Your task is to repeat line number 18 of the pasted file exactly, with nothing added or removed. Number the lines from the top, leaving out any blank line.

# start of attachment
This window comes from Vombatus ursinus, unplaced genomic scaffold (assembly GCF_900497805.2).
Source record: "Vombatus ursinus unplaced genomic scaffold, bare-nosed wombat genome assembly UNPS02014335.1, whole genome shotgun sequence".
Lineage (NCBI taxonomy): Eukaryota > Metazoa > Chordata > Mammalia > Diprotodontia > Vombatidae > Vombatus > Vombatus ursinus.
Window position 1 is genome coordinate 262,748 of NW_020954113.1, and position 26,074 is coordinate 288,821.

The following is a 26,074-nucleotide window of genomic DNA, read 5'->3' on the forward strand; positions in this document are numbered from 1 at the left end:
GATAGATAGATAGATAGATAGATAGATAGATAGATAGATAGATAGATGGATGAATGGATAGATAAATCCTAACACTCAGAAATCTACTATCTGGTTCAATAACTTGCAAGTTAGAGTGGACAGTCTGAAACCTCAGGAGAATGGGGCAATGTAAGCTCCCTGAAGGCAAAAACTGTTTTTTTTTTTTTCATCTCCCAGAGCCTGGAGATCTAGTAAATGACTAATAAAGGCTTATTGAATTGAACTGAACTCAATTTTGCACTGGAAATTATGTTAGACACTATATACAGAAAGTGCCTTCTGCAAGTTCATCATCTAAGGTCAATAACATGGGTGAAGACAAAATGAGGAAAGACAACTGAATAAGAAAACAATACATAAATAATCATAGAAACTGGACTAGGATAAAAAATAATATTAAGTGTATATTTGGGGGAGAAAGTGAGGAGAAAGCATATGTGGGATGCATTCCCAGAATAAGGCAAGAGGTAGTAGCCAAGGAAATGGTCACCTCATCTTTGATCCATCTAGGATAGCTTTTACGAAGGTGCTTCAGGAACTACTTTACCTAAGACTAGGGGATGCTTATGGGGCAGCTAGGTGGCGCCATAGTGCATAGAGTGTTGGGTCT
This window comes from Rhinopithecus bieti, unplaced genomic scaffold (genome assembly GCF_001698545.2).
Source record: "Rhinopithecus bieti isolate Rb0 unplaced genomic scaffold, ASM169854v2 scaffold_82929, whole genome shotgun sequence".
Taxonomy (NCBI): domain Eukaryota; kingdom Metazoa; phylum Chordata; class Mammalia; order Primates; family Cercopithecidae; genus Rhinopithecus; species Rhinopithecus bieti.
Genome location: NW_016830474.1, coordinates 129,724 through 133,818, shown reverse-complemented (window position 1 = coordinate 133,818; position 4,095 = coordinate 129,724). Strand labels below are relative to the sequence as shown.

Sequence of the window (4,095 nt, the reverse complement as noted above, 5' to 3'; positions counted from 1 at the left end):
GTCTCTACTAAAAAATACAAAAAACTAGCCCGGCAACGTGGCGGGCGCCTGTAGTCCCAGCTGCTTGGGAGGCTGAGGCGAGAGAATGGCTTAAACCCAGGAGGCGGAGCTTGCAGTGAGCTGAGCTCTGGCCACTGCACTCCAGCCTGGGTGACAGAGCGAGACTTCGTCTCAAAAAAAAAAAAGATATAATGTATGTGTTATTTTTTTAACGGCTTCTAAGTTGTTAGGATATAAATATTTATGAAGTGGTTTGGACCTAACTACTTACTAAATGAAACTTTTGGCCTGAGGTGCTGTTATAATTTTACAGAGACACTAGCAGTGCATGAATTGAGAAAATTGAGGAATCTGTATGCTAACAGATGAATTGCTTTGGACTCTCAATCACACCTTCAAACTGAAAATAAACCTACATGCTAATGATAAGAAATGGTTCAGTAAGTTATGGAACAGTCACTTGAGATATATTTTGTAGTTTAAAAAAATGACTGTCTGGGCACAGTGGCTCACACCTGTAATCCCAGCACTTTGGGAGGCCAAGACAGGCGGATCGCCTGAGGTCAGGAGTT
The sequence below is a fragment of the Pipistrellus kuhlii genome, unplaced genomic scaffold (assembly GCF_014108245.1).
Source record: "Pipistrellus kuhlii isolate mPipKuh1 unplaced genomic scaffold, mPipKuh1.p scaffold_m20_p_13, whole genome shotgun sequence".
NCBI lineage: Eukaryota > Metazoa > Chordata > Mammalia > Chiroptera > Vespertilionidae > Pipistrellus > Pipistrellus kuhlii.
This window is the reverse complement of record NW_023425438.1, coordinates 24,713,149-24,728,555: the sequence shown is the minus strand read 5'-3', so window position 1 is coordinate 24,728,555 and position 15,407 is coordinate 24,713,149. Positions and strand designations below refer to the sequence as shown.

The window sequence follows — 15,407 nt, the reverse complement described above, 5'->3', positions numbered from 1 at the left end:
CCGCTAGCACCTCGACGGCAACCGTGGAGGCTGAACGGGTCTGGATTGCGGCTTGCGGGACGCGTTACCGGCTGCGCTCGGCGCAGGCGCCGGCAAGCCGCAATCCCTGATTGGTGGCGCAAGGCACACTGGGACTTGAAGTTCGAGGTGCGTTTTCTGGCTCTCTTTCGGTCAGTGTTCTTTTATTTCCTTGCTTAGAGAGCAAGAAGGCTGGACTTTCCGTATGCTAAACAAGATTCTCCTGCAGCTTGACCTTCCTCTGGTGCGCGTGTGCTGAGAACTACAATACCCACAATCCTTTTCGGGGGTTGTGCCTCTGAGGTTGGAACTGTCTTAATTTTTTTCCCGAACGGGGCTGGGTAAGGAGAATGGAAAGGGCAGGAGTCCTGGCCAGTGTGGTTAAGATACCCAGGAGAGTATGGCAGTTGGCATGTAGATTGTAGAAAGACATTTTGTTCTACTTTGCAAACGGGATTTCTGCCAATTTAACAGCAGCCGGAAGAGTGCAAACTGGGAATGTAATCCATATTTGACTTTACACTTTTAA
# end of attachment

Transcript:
CCGCTAGCACCTCGACGGCAACCGTGGAGGCTGAACGGGTCTGGATTGCGGCTTGCGGGACGCGTTACCGGCTGCGCTCGGCGCAGGCGCCGGCAAGCCGCAATCCCTGATTGGTGGCGCAAGGCACACTGGGACTTGAAGTTCGAGGTGCGTTTTCTGGCTCTCTTTCGGTCAGTGTTCTTTTATTTCCTTGCTTAGAGAGCAAGAAGGCTGGACTTTCCGTATGCTAAACAAGATTCTCCTGCAGCTTGACCTTCCTCTGGTGCGCGTGTGCTGAGAACTACAATACCCACAATCCTTTTCGGGGGTTGTGCCTCTGAGGTTGGAACTGTCTTAATTTTTTTCCCGAACGGGGCTGGGTAAGGAGAATGGAAAGGGCAGGAGTCCTGGCCAGTGTGGTTAAGATACCCAGGAGAGTATGGCAGTTGGCATGTAGATTGTAGAAAGACATTTTGTTCTACTTTGCAAACGGGATTTCTGCCAATTTAACAGCAGCCGGAAGAGTGCAAACTGGGAATGTAATCCATATTTGACTTTACACTTTTAA